Conn Models with Two-toned Valve Casings

Discussion in 'Vintage Trumpets / Cornets' started by loce1959, Mar 21, 2015.

  1. loce1959

    loce1959 New Friend

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    Mar 2, 2013
    Would anyone have a list of Conn models with Brass/Copper valve casings. Tried Conn Loyalist useful but can be confusing. Any help appreciated.
     
  2. Dale Proctor

    Dale Proctor Utimate User

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    I used to have a 1925 22B with the copper-bottomed valve cases, if that helps any.
     
  3. harleyt26

    harleyt26 Mezzo Forte User

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    I think maybe all of them made between 1923 and 1925. Its hard to tell from the outside if it is silver or gold plated. 22B, 24B, 25B, 26B, 27B, 28B, and 80A, probably several others too.

    Here is a picture of my 1923 22B, I have a 1924 waiting to be cleaned and polished it looks identical but no Bb/A stop rod.
    [​IMG]
     
  4. Bochawa!!!

    Bochawa!!! Forte User

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    Actually it's '22 to '25. In the second half of '25 the alloy was changed from copper to phosphor bronze. This roughly coincides with when model numbers began to be stamped on the instruments. Copper was used on virtually all models in this time period . . . 22B, 24/25B, 26/27B, 28/29B and cornet models of the day, including those that were silver or gold plated. Here's how you can tell on a plated model if the outside finish is not worn enough to see it . . .

    [​IMG]
    picture by Randy Cole
     
  5. loce1959

    loce1959 New Friend

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    Mar 2, 2013
    Thanks so much guys. You guys are so quick and thorough with your information. Are there any sites ( other than this one and Conn Loyalist) or books that you could recommend. I am currently buying and refurbishing for my kiddos in band who can't afford better horns. These really play and sound great.
     
  6. harleyt26

    harleyt26 Mezzo Forte User

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    Some of these models are high pitch, some are low pitch and some could be both. The complication is to find out which ones would not be suitable for your kids in band. We did not know why you were asking. I recommend sticking with the 22B models for that purpose.
     
  7. loce1959

    loce1959 New Friend

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    Mar 2, 2013
    Thanks. Hope this isn't a dumb question, but does high pitch and low pitch relate to bore size?
     
  8. loce1959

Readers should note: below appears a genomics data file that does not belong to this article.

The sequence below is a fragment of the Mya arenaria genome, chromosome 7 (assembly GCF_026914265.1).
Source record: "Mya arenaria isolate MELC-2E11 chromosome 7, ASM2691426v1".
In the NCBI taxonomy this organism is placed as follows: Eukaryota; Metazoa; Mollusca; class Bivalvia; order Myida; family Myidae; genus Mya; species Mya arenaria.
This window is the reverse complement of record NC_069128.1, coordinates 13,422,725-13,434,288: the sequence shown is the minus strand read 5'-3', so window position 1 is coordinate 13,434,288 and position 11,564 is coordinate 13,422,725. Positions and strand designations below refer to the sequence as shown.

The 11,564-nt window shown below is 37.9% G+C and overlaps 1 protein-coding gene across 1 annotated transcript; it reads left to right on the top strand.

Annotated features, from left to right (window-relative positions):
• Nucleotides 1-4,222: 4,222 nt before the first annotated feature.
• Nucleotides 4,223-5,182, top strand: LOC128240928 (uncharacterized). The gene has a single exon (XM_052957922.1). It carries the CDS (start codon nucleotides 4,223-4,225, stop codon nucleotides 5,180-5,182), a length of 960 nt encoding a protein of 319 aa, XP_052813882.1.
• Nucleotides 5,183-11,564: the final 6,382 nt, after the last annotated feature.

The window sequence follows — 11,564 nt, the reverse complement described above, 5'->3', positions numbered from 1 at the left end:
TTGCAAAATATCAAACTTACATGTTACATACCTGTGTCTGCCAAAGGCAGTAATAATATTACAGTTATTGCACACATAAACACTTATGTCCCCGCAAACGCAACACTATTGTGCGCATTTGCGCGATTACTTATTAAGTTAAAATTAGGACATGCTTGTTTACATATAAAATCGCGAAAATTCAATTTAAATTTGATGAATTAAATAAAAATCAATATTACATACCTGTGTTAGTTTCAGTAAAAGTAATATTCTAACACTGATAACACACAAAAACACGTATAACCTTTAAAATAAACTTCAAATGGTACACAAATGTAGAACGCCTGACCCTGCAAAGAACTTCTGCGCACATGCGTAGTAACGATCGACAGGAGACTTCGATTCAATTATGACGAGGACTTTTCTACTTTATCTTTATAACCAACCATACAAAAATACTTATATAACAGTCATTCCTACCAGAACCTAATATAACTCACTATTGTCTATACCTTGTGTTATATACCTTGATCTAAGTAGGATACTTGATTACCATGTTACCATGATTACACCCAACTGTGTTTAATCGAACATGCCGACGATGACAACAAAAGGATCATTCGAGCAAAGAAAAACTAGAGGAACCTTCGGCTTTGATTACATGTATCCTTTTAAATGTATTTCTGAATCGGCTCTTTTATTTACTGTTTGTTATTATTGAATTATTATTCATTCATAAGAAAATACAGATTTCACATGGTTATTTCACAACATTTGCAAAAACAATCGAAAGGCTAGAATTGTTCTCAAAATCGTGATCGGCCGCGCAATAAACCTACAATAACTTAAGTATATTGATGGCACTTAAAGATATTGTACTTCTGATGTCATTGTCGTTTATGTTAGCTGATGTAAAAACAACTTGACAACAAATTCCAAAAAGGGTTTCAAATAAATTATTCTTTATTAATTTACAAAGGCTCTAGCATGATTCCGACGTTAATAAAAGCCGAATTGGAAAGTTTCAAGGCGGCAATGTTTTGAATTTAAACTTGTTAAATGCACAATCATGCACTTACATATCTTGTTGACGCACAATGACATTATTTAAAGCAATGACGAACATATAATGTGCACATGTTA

loce1959 New Friend

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    Mar 2, 2013
    Just researched. Low pitch=A440 and high pitched=A452. Thanks for pointing it out. Wouldn't have thought of that.
     
  9. Tarh331_Dad

    Tarh331_Dad Piano User

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    Vintage CONN Elkhart trumpets pretty much SOUND better than about 99.99999% of all the other piston-driven trumpets ever made.

    [DISCLAIMER: As of today, I know diddly-squat about the acoustics of rotary-driven horns, like they use in much of Europe.]

    The big beef among modern trumpet players seems to be that the vintage CONN horns [with the exception of the early 2B New World Symphony and the later Connstellations] lack a tuning "saddle" on the 1st valve tuning slide.

    And they also don't have springs to automatically "pull back" the valve tuning slides.

    Which didn't seem to bother anyone until circa 1975.
     
  10. Tarh331_Dad

    Tarh331_Dad Piano User

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    Jan 14, 2014
    Also, do not overlook the CONN cornets!

    The cornet was actually the instrument which CONN built its reputation on, circa 1875 to 1925, and the cornet seems to have been the company's pride and joy, even through to the end of the Greenleaf era.

    Modern trumpet players [who all seem to be unified in some weird group-hysteria outburst of metrosexual idolatry and prostration before the Whore-of-Babylon Lilith which is the 37 Mandrel in 0.459] look upon the cornet with disdain, but the cornet is a vastly more flexible instrument than the trumpet, capable of producing a much broader spectrum of colors [especially the CONN long cornets - which can be made to run the gamut of sound timbres from "French Horn" to "Piccolo Trumpet"].
     

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